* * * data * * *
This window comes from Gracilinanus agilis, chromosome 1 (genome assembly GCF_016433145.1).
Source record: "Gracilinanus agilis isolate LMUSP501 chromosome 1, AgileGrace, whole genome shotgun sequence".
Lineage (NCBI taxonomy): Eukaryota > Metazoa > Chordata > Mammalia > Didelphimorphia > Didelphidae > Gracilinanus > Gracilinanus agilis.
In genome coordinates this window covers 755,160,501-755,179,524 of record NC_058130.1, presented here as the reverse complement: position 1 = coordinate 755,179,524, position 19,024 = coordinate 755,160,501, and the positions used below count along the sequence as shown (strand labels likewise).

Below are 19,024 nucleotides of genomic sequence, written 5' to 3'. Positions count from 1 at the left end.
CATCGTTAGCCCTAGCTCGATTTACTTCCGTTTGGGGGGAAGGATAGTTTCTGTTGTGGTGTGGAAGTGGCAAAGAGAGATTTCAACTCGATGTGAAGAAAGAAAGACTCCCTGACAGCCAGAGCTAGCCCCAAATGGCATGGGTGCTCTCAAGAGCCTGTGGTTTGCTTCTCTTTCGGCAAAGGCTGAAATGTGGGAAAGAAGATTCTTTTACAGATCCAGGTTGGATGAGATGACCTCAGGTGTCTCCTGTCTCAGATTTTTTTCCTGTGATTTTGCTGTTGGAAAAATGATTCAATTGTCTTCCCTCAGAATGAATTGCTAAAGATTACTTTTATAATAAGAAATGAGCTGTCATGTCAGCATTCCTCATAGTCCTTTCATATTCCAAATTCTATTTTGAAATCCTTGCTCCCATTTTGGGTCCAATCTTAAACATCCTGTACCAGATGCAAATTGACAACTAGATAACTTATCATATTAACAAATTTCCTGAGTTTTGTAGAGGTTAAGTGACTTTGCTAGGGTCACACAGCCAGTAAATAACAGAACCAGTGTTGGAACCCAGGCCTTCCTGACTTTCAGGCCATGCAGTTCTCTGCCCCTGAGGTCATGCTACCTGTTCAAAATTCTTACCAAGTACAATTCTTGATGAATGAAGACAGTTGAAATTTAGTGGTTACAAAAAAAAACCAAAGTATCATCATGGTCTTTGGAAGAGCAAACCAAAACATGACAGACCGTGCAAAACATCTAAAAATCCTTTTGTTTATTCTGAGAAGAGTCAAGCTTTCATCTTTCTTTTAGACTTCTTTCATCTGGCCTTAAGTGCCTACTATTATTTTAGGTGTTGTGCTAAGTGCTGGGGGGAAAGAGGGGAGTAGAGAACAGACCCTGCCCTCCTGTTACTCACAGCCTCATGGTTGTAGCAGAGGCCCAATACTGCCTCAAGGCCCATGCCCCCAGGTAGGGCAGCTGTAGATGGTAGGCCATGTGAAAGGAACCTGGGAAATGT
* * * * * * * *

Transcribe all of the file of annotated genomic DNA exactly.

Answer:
This window comes from Gracilinanus agilis, chromosome 1 (genome assembly GCF_016433145.1).
Source record: "Gracilinanus agilis isolate LMUSP501 chromosome 1, AgileGrace, whole genome shotgun sequence".
Lineage (NCBI taxonomy): Eukaryota > Metazoa > Chordata > Mammalia > Didelphimorphia > Didelphidae > Gracilinanus > Gracilinanus agilis.
In genome coordinates this window covers 755,160,501-755,179,524 of record NC_058130.1, presented here as the reverse complement: position 1 = coordinate 755,179,524, position 19,024 = coordinate 755,160,501, and the positions used below count along the sequence as shown (strand labels likewise).

Below are 19,024 nucleotides of genomic sequence, written 5' to 3'. Positions count from 1 at the left end.
CATCGTTAGCCCTAGCTCGATTTACTTCCGTTTGGGGGGAAGGATAGTTTCTGTTGTGGTGTGGAAGTGGCAAAGAGAGATTTCAACTCGATGTGAAGAAAGAAAGACTCCCTGACAGCCAGAGCTAGCCCCAAATGGCATGGGTGCTCTCAAGAGCCTGTGGTTTGCTTCTCTTTCGGCAAAGGCTGAAATGTGGGAAAGAAGATTCTTTTACAGATCCAGGTTGGATGAGATGACCTCAGGTGTCTCCTGTCTCAGATTTTTTTCCTGTGATTTTGCTGTTGGAAAAATGATTCAATTGTCTTCCCTCAGAATGAATTGCTAAAGATTACTTTTATAATAAGAAATGAGCTGTCATGTCAGCATTCCTCATAGTCCTTTCATATTCCAAATTCTATTTTGAAATCCTTGCTCCCATTTTGGGTCCAATCTTAAACATCCTGTACCAGATGCAAATTGACAACTAGATAACTTATCATATTAACAAATTTCCTGAGTTTTGTAGAGGTTAAGTGACTTTGCTAGGGTCACACAGCCAGTAAATAACAGAACCAGTGTTGGAACCCAGGCCTTCCTGACTTTCAGGCCATGCAGTTCTCTGCCCCTGAGGTCATGCTACCTGTTCAAAATTCTTACCAAGTACAATTCTTGATGAATGAAGACAGTTGAAATTTAGTGGTTACAAAAAAAAACCAAAGTATCATCATGGTCTTTGGAAGAGCAAACCAAAACATGACAGACCGTGCAAAACATCTAAAAATCCTTTTGTTTATTCTGAGAAGAGTCAAGCTTTCATCTTTCTTTTAGACTTCTTTCATCTGGCCTTAAGTGCCTACTATTATTTTAGGTGTTGTGCTAAGTGCTGGGGGGAAAGAGGGGAGTAGAGAACAGACCCTGCCCTCCTGTTACTCACAGCCTCATGGTTGTAGCAGAGGCCCAATACTGCCTCAAGGCCCATGCCCCCAGGTAGGGCAGCTGTAGATGGTAGGCCATGTGAAAGGAACCTGGGAAATGT